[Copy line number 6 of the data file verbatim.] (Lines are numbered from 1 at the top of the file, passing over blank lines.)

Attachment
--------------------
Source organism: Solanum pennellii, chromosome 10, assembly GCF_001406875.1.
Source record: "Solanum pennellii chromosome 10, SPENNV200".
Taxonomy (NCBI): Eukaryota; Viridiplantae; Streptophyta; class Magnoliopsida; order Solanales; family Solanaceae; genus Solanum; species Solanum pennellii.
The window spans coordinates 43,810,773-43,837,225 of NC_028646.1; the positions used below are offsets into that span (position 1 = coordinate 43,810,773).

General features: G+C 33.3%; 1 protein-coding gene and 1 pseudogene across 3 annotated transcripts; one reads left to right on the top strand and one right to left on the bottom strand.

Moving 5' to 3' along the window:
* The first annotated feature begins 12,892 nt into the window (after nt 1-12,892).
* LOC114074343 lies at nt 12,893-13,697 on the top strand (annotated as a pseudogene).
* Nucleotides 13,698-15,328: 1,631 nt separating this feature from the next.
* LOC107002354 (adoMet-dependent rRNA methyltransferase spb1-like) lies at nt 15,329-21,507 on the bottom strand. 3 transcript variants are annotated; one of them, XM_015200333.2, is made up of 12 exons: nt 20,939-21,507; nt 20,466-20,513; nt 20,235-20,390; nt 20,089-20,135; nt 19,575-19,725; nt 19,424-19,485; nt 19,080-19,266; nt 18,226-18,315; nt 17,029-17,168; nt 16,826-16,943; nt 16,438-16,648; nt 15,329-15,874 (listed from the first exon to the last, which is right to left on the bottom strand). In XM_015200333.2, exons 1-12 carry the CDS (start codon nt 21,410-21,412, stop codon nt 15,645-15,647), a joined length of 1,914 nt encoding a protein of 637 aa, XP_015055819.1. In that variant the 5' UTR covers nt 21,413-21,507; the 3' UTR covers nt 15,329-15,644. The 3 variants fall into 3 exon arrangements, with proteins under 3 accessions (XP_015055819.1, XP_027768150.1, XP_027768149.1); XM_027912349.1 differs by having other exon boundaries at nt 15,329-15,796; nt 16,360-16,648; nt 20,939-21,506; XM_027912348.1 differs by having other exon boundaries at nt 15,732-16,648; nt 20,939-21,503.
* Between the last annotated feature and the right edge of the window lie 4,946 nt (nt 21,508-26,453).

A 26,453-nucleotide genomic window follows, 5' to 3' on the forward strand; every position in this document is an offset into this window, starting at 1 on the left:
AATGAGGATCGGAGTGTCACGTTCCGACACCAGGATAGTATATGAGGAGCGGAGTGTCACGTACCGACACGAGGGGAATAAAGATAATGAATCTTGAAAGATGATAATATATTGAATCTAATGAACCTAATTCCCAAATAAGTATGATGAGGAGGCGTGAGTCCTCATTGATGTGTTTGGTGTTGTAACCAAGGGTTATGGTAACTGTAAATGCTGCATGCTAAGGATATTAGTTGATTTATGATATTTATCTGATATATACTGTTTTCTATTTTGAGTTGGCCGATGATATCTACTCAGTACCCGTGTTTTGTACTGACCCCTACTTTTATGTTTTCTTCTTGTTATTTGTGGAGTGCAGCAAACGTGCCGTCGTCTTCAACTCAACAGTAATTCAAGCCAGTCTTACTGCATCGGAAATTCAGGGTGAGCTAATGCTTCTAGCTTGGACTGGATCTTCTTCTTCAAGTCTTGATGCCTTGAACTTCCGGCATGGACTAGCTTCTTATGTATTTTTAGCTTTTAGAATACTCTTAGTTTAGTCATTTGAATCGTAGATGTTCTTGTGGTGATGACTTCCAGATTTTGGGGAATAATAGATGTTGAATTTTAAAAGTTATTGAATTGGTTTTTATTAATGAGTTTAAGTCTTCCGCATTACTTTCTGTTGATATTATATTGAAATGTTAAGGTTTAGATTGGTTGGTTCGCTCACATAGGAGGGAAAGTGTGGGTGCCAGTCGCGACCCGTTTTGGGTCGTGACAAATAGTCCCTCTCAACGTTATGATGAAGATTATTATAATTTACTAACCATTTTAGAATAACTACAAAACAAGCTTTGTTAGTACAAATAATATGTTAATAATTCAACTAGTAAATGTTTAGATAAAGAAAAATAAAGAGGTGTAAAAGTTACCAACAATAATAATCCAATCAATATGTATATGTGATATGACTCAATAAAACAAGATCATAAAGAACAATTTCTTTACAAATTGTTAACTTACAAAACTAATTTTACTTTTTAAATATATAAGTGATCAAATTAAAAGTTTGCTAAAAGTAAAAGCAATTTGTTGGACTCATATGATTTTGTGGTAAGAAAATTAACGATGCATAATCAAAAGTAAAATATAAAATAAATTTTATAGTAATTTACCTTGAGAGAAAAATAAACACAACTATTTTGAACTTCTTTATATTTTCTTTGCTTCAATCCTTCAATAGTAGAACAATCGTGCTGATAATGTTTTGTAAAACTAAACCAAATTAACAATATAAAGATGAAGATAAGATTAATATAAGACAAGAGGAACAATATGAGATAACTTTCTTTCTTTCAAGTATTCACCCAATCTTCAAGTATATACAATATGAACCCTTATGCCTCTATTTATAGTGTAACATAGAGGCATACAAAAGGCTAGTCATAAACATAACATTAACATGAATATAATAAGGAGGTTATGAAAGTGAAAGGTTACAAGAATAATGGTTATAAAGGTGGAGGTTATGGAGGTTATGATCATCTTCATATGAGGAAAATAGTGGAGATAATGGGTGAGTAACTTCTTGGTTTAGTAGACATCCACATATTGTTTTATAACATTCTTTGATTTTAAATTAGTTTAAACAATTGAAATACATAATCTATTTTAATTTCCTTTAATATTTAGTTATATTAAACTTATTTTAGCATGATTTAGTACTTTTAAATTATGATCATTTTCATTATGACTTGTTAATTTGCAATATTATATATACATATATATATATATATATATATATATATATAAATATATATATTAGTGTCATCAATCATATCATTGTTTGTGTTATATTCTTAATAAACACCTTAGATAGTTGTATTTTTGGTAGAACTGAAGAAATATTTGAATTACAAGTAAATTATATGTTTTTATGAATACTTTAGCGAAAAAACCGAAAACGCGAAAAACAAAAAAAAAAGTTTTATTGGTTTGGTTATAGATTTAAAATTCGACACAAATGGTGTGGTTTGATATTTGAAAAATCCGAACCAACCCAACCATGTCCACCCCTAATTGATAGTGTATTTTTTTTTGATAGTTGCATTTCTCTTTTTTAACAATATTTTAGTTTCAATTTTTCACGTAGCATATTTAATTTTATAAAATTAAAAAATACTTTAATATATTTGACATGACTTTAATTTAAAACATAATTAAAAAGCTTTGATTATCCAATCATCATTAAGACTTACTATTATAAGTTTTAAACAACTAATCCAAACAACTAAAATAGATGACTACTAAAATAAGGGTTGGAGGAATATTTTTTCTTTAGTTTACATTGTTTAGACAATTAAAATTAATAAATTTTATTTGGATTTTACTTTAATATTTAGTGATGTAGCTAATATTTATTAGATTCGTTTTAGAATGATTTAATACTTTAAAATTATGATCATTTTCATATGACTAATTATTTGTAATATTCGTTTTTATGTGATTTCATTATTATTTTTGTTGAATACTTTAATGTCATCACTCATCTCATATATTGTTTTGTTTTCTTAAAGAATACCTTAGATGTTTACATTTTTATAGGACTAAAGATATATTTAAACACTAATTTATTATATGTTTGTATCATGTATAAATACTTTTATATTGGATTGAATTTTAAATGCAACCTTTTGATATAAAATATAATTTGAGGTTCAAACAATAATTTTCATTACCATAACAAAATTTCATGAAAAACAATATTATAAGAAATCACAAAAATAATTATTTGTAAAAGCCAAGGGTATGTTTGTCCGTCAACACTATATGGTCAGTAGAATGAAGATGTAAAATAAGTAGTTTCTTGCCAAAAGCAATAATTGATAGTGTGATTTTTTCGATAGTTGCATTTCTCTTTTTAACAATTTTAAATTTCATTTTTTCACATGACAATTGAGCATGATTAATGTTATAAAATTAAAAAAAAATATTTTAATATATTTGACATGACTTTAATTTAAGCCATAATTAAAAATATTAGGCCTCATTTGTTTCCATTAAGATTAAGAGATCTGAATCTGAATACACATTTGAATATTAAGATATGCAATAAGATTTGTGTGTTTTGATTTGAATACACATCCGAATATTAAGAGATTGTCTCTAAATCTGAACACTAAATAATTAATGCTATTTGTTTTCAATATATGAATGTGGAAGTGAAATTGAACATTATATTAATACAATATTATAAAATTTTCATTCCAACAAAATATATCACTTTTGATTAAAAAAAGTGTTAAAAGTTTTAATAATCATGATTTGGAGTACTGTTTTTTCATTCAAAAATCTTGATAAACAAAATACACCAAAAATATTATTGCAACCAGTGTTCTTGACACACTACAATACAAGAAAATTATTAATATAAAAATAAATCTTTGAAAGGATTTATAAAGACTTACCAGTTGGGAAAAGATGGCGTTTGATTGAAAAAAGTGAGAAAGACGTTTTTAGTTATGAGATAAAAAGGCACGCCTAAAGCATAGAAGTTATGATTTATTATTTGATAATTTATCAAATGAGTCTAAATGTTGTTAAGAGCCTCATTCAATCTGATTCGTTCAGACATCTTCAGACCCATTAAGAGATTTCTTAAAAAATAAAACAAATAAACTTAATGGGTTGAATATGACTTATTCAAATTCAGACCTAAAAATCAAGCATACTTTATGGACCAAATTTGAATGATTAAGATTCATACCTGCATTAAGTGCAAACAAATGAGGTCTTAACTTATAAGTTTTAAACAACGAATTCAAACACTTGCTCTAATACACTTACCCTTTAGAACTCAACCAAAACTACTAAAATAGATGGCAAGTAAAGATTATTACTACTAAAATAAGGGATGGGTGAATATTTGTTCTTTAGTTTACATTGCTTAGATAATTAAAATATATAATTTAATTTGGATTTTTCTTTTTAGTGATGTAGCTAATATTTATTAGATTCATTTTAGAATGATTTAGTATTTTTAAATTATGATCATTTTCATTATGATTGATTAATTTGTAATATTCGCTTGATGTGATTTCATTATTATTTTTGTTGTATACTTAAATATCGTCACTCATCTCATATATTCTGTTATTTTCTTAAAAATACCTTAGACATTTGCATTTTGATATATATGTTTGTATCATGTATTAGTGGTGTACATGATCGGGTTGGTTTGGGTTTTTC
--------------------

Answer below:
Moving 5' to 3' along the window: